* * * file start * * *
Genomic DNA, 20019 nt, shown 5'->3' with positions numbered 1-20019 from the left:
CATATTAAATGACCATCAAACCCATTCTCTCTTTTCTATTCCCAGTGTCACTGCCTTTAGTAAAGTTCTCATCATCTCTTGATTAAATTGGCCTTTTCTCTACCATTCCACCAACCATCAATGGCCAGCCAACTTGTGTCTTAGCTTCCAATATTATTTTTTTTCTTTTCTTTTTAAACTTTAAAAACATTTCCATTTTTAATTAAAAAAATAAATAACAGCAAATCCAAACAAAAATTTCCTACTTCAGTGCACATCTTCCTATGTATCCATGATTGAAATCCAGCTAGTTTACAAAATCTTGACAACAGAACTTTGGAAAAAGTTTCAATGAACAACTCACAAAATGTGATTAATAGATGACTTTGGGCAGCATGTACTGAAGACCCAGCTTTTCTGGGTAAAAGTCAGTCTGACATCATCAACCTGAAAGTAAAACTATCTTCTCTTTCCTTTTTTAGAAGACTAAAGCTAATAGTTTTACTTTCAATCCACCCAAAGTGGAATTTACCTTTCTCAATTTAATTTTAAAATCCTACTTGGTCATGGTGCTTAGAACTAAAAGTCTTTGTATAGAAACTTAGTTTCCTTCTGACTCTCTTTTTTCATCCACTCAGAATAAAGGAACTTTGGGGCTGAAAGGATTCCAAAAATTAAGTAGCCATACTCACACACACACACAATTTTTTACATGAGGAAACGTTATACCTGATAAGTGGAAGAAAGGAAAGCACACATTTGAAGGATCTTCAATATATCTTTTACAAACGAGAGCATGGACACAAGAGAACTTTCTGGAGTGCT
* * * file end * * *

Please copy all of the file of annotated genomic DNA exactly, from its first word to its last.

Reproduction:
Genomic DNA, 20019 nt, shown 5'->3' with positions numbered 1-20019 from the left:
CATATTAAATGACCATCAAACCCATTCTCTCTTTTCTATTCCCAGTGTCACTGCCTTTAGTAAAGTTCTCATCATCTCTTGATTAAATTGGCCTTTTCTCTACCATTCCACCAACCATCAATGGCCAGCCAACTTGTGTCTTAGCTTCCAATATTATTTTTTTTCTTTTCTTTTTAAACTTTAAAAACATTTCCATTTTTAATTAAAAAAATAAATAACAGCAAATCCAAACAAAAATTTCCTACTTCAGTGCACATCTTCCTATGTATCCATGATTGAAATCCAGCTAGTTTACAAAATCTTGACAACAGAACTTTGGAAAAAGTTTCAATGAACAACTCACAAAATGTGATTAATAGATGACTTTGGGCAGCATGTACTGAAGACCCAGCTTTTCTGGGTAAAAGTCAGTCTGACATCATCAACCTGAAAGTAAAACTATCTTCTCTTTCCTTTTTTAGAAGACTAAAGCTAATAGTTTTACTTTCAATCCACCCAAAGTGGAATTTACCTTTCTCAATTTAATTTTAAAATCCTACTTGGTCATGGTGCTTAGAACTAAAAGTCTTTGTATAGAAACTTAGTTTCCTTCTGACTCTCTTTTTTCATCCACTCAGAATAAAGGAACTTTGGGGCTGAAAGGATTCCAAAAATTAAGTAGCCATACTCACACACACACACAATTTTTTACATGAGGAAACGTTATACCTGATAAGTGGAAGAAAGGAAAGCACACATTTGAAGGATCTTCAATATATCTTTTACAAACGAGAGCATGGACACAAGAGAACTTTCTGGAGTGCT